Europe’s technology industries see growth stalling
23 November 2022
The war in Ukraine is taking a toll on Europe’s technology industries, the Autumn economics report from Orgalim confirms. Rising prices of energy and of pre-materials, on top of historic supply shortages, are dampening demand and constraining production.
"Orgalim’s latest economic forecasts signal the considerable structural and competitive challenges our technology industries are exposed to, just when Europe is counting on them to drive industrial transformation," said Malte Lohan, Orgalim's Director General. "We will continue to support policymakers in their efforts to mitigate these impacts while building an enabling regulatory framework to accelerate a green, digital and resilient transition."
Orgalim’s latest economic forecasts signal the considerable structural and competitive challenges our technology industries are exposed to, just when Europe is counting on them to drive industrial transformation.
A good start to 2022, with high demand and well-filled order books, has given way to a weak second half, as businesses continued to face major supply problems for pre-materials, from industrial metals to electronics to plastics components. At the same time, rising prices – not least for energy – have increased production costs. Europe’s technology industries, typically very export-oriented, are finding it hard to pass these costs on to customers and remain internationally competitive, resulting in squeezed profits.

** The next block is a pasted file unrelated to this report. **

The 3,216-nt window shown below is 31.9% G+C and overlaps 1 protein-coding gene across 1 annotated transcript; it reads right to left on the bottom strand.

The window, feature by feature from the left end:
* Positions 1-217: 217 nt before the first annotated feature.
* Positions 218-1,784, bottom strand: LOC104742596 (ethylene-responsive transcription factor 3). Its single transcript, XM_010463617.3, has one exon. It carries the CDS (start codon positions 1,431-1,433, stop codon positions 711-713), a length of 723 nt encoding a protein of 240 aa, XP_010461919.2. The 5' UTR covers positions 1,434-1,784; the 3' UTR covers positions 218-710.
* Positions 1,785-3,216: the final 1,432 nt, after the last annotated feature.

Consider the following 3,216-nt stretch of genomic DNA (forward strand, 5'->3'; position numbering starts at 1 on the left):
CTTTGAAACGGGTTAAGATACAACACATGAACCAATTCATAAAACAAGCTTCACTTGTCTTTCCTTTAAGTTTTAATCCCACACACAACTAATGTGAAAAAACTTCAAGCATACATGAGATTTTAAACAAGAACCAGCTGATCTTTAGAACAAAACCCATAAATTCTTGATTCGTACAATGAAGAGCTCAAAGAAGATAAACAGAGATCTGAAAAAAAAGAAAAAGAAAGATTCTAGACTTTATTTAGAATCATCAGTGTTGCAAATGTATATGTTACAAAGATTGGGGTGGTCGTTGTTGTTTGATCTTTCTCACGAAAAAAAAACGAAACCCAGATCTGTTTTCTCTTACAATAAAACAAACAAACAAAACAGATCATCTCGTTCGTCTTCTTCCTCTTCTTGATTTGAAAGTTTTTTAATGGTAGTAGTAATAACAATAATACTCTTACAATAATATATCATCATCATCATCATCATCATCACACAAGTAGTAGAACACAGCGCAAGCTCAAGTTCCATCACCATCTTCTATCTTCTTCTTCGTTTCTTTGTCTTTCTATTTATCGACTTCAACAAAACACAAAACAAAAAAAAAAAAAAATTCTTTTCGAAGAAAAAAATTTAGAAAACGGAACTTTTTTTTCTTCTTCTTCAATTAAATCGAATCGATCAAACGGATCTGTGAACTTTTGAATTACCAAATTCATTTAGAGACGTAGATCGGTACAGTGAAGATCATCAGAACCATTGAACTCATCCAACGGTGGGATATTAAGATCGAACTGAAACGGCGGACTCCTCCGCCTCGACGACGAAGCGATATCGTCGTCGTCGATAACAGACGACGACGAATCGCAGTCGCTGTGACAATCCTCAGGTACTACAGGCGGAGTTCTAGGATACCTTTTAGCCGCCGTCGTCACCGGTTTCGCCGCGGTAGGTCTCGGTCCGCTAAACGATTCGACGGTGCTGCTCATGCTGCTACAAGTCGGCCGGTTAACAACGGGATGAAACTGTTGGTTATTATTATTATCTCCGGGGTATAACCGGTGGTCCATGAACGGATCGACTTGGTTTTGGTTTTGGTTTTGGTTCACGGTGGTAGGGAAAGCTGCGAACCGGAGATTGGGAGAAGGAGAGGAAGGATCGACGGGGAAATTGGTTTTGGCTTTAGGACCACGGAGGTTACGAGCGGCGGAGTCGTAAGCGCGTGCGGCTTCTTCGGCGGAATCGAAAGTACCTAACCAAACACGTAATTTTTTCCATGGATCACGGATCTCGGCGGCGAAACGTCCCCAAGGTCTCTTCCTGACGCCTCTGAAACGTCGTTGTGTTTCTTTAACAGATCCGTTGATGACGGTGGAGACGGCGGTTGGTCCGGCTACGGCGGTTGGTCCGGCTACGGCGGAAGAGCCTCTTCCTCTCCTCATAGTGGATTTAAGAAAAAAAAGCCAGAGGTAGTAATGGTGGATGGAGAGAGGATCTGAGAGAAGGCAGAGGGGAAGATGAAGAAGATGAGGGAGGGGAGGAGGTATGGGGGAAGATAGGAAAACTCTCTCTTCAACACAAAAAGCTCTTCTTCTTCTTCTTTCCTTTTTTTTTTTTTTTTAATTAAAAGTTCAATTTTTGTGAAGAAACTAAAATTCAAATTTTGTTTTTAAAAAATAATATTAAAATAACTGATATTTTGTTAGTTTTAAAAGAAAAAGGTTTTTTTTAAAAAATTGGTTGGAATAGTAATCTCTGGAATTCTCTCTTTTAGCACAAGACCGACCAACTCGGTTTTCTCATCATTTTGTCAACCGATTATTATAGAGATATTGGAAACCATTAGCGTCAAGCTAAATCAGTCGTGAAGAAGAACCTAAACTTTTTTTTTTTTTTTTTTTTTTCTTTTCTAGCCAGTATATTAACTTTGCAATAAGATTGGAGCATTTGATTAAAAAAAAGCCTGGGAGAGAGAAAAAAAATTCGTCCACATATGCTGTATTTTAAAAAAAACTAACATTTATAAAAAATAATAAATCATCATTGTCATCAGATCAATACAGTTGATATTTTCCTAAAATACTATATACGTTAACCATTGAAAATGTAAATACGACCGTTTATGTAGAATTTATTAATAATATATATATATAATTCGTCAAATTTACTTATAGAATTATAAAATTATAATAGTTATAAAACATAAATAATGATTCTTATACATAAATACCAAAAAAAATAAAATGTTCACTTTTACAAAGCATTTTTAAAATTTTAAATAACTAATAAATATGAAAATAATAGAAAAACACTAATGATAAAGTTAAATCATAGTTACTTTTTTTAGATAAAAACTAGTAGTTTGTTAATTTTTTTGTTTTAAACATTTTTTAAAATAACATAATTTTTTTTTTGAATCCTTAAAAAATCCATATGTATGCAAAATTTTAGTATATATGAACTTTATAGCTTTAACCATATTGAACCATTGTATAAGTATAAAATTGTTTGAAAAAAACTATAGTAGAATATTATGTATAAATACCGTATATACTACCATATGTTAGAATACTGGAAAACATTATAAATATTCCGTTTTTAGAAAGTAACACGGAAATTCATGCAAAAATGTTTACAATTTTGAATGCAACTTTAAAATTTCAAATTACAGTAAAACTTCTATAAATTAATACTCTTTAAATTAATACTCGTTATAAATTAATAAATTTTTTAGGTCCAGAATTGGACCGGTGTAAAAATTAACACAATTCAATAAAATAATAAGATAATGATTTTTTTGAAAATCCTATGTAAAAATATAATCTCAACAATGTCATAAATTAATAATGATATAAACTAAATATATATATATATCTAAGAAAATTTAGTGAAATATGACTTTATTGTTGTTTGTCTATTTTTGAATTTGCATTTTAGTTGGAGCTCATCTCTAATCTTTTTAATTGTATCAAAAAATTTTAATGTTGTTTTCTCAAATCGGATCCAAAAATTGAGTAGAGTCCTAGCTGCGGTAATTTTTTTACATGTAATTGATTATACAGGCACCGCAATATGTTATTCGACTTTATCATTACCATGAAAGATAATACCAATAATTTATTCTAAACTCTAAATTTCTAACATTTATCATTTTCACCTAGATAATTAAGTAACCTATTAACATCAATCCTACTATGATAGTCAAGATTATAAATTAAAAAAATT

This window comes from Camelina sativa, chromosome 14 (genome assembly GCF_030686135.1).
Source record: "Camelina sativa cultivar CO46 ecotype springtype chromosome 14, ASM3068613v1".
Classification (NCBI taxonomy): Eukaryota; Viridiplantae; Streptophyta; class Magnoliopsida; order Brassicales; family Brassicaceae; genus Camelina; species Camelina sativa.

"We expect demand to suffer in many of our sectors, as falling profits in customer industries lead to less investment in capital goods of the technology industries," said Martin Baminger, chair of the Orgalim Economics & Statistics working group.
On the upside, the orders backlog – especially in the mechanical engineering where the lead times are typically longer – could mitigate the downturn if materials shortages ease. And employment remains stable and is even expected to increase 2.1% in the technology industries in 2022. But the real chance that mounting cost pressures could force production cutbacks or even shutdowns, means the downside risks remain considerable.